There’s a possible explanation for this phenomenon: the number of car loans issued has gone up from 65,000 in 2012 to 77,000 in 2016. The fact that more people are applying for smaller-sized car loans suggests that the middle class is relying more on car loans to buy cars in than they did in the past, while people who are buying very expensive cars don’t need as much financial help.

Sure there may be more expensive cars being purchased by Singaporeans than there were in the past. However, more people who are buying a Honda need financial help than in the past, while those who do buy a Mercedes S-Class isn’t relying so much on a bank financing.

Increased Importance of Finding the Car Loan with the Lowest Interest Rates

What this means for an average consumer in Singapore is that it’s all the important for him to search for the lowest rate possible when getting a car loan. If people need more help financing their vehicles than they did in the past, they could benefit from saving every penny they can by lowering the cost of their loans.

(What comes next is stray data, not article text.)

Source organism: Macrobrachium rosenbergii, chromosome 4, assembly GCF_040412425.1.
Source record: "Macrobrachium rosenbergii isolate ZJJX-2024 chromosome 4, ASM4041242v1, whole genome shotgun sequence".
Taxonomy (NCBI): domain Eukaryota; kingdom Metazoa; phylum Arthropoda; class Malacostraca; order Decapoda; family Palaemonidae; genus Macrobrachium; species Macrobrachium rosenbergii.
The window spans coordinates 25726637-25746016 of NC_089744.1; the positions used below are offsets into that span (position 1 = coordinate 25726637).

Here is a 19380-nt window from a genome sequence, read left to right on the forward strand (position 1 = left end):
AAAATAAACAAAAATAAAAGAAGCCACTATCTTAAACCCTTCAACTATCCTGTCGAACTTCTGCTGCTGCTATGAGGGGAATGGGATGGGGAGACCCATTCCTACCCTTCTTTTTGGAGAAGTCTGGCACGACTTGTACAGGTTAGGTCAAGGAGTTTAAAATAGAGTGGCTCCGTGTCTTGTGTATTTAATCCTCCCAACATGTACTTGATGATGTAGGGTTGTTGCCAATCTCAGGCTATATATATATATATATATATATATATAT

According to ValuePenguin’s study, the url=”/average-cost-car-loans”average interest rate of a car loan in Singapore is around 3%. When you are comparing different car loan offers from different banks, you can use this as a point of comparison to make sure you get the lowest rate possible and minimise a loan’s impact on your monthly budget. Also, if you are currently paying more than 2% interest on your car loan, you could consider refinancing your car loan to save even more money before interest rates start to rise even more, since the average rate of refinancing loans tend to be lower than those for new car loans.

The article Singaporeans Are Buying Less Cars, but More Expensive Cars originally appeared on ValuePenguin.

ValuePenguin helps you find the most relevant information to optimise your personal finances. Like us on our Facebook page to keep up to date with our latest news and articles.

More From ValuePenguin:

Source: ValuePen